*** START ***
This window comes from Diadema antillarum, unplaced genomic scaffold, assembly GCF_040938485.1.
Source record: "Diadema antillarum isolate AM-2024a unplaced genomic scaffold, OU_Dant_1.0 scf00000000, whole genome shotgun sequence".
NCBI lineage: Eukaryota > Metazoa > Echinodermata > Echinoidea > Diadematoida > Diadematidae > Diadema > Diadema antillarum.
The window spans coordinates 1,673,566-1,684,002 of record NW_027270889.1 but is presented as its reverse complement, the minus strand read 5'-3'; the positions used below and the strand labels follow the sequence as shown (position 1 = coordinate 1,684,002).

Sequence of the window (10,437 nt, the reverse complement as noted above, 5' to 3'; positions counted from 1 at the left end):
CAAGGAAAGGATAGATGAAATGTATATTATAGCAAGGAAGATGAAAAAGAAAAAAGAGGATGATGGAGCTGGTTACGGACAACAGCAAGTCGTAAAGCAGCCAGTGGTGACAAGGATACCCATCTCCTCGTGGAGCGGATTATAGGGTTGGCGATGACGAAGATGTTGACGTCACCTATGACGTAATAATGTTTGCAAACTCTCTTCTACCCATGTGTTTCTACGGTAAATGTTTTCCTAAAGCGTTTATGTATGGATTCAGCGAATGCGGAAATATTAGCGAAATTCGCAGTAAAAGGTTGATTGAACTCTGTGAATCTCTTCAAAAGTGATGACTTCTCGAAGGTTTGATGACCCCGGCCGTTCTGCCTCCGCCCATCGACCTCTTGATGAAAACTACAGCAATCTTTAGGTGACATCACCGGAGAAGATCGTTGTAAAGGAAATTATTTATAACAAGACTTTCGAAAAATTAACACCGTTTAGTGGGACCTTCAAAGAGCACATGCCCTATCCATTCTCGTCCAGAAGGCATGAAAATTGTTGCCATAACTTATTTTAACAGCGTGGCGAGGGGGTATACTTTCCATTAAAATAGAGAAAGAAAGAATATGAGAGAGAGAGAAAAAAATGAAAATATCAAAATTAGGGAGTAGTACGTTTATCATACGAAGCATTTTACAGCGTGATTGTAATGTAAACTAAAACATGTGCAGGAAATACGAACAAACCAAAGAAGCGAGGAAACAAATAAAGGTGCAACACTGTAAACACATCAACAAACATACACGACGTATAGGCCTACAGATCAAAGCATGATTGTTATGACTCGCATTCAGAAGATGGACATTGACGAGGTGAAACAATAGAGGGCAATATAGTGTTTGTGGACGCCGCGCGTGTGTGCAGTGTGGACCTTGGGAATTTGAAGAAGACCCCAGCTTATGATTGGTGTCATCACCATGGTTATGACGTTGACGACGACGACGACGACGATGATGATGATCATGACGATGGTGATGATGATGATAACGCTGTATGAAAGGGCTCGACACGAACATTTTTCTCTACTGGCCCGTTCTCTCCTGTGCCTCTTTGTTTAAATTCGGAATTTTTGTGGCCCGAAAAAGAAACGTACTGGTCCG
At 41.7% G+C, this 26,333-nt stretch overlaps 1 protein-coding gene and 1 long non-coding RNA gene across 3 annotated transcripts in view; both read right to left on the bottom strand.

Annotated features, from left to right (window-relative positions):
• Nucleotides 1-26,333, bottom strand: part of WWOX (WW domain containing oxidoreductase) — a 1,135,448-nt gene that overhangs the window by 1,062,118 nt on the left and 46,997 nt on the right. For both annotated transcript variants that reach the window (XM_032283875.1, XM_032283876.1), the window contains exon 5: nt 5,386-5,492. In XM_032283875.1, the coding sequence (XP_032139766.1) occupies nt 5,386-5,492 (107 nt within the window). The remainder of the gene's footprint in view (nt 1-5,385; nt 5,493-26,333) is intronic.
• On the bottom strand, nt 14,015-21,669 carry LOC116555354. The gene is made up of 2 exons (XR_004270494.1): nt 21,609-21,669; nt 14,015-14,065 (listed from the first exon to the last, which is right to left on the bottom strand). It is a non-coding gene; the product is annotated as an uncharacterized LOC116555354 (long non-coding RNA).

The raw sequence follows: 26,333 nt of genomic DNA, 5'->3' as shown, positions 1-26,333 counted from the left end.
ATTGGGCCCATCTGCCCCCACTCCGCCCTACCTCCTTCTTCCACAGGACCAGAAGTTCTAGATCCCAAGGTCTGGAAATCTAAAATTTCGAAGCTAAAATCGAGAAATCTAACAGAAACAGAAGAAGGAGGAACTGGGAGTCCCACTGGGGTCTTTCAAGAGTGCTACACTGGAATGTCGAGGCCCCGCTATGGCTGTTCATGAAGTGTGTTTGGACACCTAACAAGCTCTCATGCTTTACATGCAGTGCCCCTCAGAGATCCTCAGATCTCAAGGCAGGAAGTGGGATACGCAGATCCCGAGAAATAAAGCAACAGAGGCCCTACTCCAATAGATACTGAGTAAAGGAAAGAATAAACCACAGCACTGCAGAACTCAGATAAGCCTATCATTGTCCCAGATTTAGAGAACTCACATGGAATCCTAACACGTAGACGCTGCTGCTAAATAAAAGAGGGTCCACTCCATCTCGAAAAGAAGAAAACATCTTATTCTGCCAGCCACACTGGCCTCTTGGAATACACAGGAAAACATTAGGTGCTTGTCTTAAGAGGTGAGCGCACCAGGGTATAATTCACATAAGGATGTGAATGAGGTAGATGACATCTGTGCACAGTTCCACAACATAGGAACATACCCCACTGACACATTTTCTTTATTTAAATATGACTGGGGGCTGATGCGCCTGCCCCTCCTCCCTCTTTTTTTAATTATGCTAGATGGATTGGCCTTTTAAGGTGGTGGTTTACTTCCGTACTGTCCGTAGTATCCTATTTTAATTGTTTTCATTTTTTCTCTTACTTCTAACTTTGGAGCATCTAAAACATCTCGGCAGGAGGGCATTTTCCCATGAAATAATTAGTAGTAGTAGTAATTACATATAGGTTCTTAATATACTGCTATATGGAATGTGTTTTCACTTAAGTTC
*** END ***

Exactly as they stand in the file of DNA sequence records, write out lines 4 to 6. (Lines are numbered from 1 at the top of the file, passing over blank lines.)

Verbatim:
The window spans coordinates 1,673,566-1,684,002 of record NW_027270889.1 but is presented as its reverse complement, the minus strand read 5'-3'; the positions used below and the strand labels follow the sequence as shown (position 1 = coordinate 1,684,002).

Sequence of the window (10,437 nt, the reverse complement as noted above, 5' to 3'; positions counted from 1 at the left end):
CAAGGAAAGGATAGATGAAATGTATATTATAGCAAGGAAGATGAAAAAGAAAAAAGAGGATGATGGAGCTGGTTACGGACAACAGCAAGTCGTAAAGCAGCCAGTGGTGACAAGGATACCCATCTCCTCGTGGAGCGGATTATAGGGTTGGCGATGACGAAGATGTTGACGTCACCTATGACGTAATAATGTTTGCAAACTCTCTTCTACCCATGTGTTTCTACGGTAAATGTTTTCCTAAAGCGTTTATGTATGGATTCAGCGAATGCGGAAATATTAGCGAAATTCGCAGTAAAAGGTTGATTGAACTCTGTGAATCTCTTCAAAAGTGATGACTTCTCGAAGGTTTGATGACCCCGGCCGTTCTGCCTCCGCCCATCGACCTCTTGATGAAAACTACAGCAATCTTTAGGTGACATCACCGGAGAAGATCGTTGTAAAGGAAATTATTTATAACAAGACTTTCGAAAAATTAACACCGTTTAGTGGGACCTTCAAAGAGCACATGCCCTATCCATTCTCGTCCAGAAGGCATGAAAATTGTTGCCATAACTTATTTTAACAGCGTGGCGAGGGGGTATACTTTCCATTAAAATAGAGAAAGAAAGAATATGAGAGAGAGAGAAAAAAATGAAAATATCAAAATTAGGGAGTAGTACGTTTATCATACGAAGCATTTTACAGCGTGATTGTAATGTAAACTAAAACATGTGCAGGAAATACGAACAAACCAAAGAAGCGAGGAAACAAATAAAGGTGCAACACTGTAAACACATCAACAAACATACACGACGTATAGGCCTACAGATCAAAGCATGATTGTTATGACTCGCATTCAGAAGATGGACATTGACGAGGTGAAACAATAGAGGGCAATATAGTGTTTGTGGACGCCGCGCGTGTGTGCAGTGTGGACCTTGGGAATTTGAAGAAGACCCCAGCTTATGATTGGTGTCATCACCATGGTTATGACGTTGACGACGACGACGACGACGATGATGATGATCATGACGATGGTGATGATGATGATAACGCTGTATGAAAGGGCTCGACACGAACATTTTTCTCTACTGGCCCGTTCTCTCCTGTGCCTCTTTGTTTAAATTCGGAATTTTTGTGGCCCGAAAAAGAAACGTACTGGTCCG